4. It shouldn't be too difficult to read a few posts up, Kurgan. Here, I did it for you (and it didn't even hurt): Before we go on...we won't be "going on". I've known you too long to think for one second that you're here to debate in good faith. My sole purpose for responding to your posts is to help new readers figure that as well. However, if you truly wish to have a go at it, here's the deal: straight answers are going to be a currency between us. Each of us will have to maintain a balance with the other in order to "make a withdrawal". So... No, I do not hold any degrees in philosophy, theology, or anthropology. I do hold both graduate and undergraduate degrees in Business. Course requirements for both included study in ethics/moral philosophy, law, history, and critical thinking - all of which I've continued to study outside of the classroom because I find them interesting. I've also completed coursework in anthropology and sociology and I continue to study those topics as well. Straight answers balance: Achilles +1 Kurgan, before we go on, please operationally define "philosophy".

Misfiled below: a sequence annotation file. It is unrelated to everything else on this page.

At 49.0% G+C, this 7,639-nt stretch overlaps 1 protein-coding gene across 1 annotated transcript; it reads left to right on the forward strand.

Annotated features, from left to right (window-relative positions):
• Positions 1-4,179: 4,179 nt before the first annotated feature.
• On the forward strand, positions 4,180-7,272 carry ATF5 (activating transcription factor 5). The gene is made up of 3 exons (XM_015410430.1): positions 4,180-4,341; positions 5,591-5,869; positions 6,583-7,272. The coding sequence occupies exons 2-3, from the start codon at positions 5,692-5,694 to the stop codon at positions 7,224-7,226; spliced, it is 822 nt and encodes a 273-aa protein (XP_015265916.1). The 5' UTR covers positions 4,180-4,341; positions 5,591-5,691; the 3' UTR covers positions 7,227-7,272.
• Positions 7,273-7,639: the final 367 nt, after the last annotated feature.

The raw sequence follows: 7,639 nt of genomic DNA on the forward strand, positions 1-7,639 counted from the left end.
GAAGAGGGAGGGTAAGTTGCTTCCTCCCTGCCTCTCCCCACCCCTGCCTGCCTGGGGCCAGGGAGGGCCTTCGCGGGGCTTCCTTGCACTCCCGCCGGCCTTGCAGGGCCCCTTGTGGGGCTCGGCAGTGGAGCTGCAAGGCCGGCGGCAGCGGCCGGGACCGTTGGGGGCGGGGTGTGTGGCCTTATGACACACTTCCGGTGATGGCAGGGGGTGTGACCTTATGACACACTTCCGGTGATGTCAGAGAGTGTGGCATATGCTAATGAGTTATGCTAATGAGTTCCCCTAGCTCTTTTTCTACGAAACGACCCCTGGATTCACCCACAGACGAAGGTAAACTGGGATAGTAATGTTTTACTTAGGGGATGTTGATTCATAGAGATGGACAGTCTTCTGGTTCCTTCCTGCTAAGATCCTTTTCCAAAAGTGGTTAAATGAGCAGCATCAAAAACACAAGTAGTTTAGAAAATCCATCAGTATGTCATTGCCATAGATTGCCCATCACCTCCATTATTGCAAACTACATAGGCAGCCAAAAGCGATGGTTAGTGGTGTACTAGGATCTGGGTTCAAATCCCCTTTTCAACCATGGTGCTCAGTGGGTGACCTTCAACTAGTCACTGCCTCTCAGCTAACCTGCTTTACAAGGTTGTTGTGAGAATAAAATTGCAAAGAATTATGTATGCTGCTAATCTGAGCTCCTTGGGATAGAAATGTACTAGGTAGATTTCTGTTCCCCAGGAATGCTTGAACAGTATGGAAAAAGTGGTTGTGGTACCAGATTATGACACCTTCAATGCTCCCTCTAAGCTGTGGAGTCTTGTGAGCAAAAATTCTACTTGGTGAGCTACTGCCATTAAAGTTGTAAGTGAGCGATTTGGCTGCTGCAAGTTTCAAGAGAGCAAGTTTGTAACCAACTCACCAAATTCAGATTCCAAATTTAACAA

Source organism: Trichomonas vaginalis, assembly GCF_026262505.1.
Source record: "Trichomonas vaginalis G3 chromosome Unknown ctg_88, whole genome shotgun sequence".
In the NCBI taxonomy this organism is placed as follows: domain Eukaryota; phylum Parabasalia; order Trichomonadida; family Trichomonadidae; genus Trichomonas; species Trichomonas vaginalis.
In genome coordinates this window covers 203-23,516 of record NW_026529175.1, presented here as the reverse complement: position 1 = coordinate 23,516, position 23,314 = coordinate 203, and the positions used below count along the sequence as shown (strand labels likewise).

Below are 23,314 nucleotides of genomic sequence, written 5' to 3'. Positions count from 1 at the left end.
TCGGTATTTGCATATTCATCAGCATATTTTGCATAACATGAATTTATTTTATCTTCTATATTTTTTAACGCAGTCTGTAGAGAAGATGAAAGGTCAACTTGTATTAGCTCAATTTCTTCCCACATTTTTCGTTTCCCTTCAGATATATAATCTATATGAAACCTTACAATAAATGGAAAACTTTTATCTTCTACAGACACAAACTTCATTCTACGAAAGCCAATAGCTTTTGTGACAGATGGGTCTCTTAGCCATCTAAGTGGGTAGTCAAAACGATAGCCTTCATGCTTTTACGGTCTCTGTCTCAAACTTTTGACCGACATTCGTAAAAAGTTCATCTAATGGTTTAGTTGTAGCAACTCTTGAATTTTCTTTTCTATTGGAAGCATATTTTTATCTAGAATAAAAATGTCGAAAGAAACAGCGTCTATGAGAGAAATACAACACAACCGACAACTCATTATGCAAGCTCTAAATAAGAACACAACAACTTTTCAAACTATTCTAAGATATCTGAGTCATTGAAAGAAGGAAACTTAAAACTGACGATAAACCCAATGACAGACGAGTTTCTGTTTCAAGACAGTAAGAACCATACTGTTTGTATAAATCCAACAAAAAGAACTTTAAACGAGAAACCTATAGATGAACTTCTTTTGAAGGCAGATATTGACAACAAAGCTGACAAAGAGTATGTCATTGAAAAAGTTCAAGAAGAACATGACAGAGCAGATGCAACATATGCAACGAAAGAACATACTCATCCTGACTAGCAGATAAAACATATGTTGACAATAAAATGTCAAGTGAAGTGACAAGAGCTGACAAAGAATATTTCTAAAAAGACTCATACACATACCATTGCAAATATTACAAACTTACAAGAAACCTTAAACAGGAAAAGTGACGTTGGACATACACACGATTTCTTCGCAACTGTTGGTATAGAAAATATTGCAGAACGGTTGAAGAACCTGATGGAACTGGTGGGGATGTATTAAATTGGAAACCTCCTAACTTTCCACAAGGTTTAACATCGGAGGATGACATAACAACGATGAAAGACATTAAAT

5. You quoted questions and then didn't answer them. Did you quote them by mistake?